Poor dietary choices in the American diet include consumption of excessive sodium, saturated fat, and sugar, and insufficient intake of fruits, vegetables, whole grains, and other nutrient-dense foods. The potential repercussions of such dietary choices can lead to chronic diseases, obesity, and other detrimental health effects.

Common examples of poor dietary choices in the American diet include fast food, sugary drinks, processed snacks, and inadequate consumption of fruits and vegetables. In addition, the American diet quality is characterized by an abundance of animal based foods, dietary sugars, and a western diet.

Perception of the American Diet

Perception of the American Diet

91 of respondents in the United States assessed their diets as "good" or higher, according to, while only 1.2% viewed their diets as "poor". Dietary Guidelines for Americans, 2020-2025, are the current US federal dietary guidelines, and recommend that Americans should reduce their fat intake and increase their intake of carbohydrates for optimal health. The MyPlate graphic is a visual representation of the Dietary Guidelines for Americans, which shifted from a pyramid shape to a circular plate. This graphic indicates that the Dietary Guidelines for Americans suggest that most Americans should obtain most of their calories from plant-based carbohydrates.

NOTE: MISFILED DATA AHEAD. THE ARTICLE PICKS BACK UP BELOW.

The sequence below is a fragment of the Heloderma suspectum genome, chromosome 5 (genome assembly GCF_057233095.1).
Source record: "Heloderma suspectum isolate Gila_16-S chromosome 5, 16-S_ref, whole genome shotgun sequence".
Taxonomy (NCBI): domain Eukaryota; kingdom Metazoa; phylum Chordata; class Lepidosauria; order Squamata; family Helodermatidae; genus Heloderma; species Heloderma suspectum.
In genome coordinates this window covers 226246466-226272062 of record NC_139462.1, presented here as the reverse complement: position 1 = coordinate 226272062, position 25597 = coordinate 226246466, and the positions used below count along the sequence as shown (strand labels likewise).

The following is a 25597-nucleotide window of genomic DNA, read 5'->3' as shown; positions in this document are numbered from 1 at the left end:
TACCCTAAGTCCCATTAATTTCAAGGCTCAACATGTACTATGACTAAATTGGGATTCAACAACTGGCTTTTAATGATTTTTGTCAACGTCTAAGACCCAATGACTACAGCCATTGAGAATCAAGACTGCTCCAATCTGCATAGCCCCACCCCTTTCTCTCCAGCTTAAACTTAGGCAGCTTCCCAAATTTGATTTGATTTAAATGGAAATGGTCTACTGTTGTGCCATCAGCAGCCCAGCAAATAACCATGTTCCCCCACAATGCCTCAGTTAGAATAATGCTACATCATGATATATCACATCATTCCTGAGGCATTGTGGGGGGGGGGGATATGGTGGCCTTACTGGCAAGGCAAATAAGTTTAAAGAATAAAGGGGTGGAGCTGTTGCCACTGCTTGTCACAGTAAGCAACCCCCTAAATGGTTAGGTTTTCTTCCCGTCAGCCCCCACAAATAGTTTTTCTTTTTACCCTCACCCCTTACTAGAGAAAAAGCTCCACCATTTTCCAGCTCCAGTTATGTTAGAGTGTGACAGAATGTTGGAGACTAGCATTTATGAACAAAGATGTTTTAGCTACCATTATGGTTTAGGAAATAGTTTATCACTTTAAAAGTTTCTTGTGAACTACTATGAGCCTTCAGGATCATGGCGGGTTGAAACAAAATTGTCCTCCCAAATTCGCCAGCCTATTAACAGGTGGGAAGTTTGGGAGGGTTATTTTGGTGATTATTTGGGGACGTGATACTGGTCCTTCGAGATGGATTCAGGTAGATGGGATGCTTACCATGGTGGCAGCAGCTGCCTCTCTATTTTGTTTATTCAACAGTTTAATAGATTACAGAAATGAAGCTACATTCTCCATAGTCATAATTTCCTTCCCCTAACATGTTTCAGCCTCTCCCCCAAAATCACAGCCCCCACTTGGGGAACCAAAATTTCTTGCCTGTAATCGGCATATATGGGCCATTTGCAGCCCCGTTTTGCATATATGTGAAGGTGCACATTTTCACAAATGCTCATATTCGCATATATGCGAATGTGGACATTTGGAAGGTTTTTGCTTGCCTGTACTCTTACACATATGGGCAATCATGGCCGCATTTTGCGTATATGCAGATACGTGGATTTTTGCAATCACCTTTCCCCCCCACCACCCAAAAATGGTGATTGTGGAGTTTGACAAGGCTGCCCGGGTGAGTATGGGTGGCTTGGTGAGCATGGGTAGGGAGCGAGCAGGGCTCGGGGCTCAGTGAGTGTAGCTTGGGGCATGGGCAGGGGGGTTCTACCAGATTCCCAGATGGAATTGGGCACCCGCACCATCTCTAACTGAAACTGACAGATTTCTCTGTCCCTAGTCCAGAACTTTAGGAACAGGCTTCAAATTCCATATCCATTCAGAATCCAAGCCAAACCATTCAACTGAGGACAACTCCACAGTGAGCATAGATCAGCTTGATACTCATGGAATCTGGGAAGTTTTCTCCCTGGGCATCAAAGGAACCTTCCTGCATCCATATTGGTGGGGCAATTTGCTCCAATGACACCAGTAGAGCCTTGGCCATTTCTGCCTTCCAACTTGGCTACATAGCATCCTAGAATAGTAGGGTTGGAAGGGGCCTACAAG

Additionally, it is estimated that 37% of American adults consume fast food on a regular basis. Poor nutrition and unhealthy food choices, such as processed foods and refined carbohydrates, lead to an abundance of health problems such as obesity, chronic disease, and heart disease. The Standard American Diet, or SAD, is characterized by low diet quality, high dietary sugar intake, and low consumption of different food groups. This diet has severe health implications, including high body mass index, poor nutrition, and an increased risk for chronic diseases.